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Uni Students And Lockdown

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Cloverjo | 09:57 Tue 23rd Feb 2021 | News
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Amongst the PM’s ‘great news’ about the roadmap for coming out of lockdown I saw no mention of university students. I know most unis have already said no F2F learning or socialising until September, but come on! These kids should be having the times of their lives - not stuck in their childhood bedrooms or uni rooms peering into a computer all day.
Why not get them out and back to campus so they can salvage something from this miserable year?

[I’ve put this in News because it’s news that students haven’t been mentioned in the news]

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It's not like young people are having much luck in terms of having/keeping jobs either, NJ:

https://www.bbc.co.uk/news/business-56165929

As to whether or not University is necessary for most, why restrict the question to a raw economic calculation? Doesn't society as a whole benefit from being better-educated on average?
NJ, the problem is, it's competition, so the more people that get a degree, the more others need to as well. It's also become more of a requirement, even when it isn't necessary (like nursing).
I disagree about "Micky Mouse" subjects, because a Degree should be about the level attained, like with GCSEs and A Levels. So, in theory, a degree in media studies "should be" the same qualification as a degree in Maths (or whatever). Anyway, we need people with different strengths and skills, there is no point in the entire country having a degree in English and no plumbers.
//Only about 10% to 15% of positions in this country actually need a degree level education in order to be effective in the job.//

May well be true but most employers now expect a degree regardless... it is not the fault of the younger generation that most of the job market now expects them to have degrees. If employers did not do so I imagine most young people would not bother going to university.

Universities really have not covered themselves in glory during this pandemic... their priority seems to be preventing people from asking for their money back rather than on providing quality education...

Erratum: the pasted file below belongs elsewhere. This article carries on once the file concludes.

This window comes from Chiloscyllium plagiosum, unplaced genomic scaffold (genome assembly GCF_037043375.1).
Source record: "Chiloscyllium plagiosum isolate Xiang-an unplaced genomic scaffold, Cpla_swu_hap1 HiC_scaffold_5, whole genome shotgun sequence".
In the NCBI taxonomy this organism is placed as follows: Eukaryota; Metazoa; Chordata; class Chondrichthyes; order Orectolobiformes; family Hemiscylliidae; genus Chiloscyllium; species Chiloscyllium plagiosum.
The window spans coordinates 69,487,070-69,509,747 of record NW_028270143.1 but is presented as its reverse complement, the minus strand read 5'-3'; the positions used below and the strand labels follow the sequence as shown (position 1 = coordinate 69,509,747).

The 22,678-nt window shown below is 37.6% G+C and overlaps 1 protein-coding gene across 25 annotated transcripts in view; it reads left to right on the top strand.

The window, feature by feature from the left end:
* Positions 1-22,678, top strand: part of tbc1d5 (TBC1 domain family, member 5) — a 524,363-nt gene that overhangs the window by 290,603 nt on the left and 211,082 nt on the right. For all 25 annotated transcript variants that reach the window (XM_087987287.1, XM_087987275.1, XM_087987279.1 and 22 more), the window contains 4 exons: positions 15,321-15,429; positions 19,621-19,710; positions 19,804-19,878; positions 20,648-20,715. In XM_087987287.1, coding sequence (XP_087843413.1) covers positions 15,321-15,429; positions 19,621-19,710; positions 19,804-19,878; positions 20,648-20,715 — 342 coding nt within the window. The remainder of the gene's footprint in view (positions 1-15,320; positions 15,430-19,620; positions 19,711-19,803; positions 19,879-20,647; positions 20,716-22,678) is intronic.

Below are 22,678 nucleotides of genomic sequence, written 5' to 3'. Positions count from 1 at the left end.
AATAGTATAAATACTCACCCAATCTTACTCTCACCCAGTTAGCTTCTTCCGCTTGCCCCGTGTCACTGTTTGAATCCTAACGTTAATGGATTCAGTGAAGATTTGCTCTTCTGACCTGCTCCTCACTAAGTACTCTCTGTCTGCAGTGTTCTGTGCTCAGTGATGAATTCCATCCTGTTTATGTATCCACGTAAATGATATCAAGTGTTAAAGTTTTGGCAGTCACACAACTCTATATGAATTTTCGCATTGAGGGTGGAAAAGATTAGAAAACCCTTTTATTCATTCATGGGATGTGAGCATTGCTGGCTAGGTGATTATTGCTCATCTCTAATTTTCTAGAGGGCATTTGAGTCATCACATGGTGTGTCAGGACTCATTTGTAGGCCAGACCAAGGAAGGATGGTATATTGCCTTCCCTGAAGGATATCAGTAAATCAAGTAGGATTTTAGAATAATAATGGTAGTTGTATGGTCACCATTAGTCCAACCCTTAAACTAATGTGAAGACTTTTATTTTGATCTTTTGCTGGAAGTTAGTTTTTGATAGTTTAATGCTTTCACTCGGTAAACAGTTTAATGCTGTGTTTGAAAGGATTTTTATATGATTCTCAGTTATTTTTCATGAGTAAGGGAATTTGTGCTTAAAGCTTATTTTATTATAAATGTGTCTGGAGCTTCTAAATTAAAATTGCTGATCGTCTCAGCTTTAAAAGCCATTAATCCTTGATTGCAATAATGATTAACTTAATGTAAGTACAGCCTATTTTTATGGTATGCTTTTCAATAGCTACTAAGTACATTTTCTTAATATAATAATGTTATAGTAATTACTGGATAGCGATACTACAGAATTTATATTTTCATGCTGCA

Yet another field in which previous generations had it better and continue to gloat about their "hard-earned" success
//Yet another field in which previous generations had it better and continue to gloat about their "hard-earned" success//

Fifty years or so ago only about 7 to 10% of people went to University. It was free to students and affordable to the country because the numbers were sufficiently low. Far from "having it better", people from that generation had little access to University education. Those who did went there because they needed it for their chosen career (medicine, law, etc.). Further than that, they were only admitted if they had achieved decent 'A' Level results. Employers require a degree now because there is no effective way of determining whether an applicant has received a decent enough secondary education. Encouraging half the nation's young people to undertake what, for about 80% of them, will be a worthless exercise taking three years of their lives is simple folly - as many of them find out to their cost.

"...there is no point in the entire country having a degree in English and no plumbers.//

Indeed not. And you don't need a degree to become a plumber.


Fewer people went to university in the past because fewer people needed to... and if you did it was based on academic selection and your place was funded. If you did not go it was still quite possible to make a good a career. Now the vast majority of employers expect degrees regardless of if they are actually necessary or not. That is not the fault of the people who go, they are responding to the demands of the job market.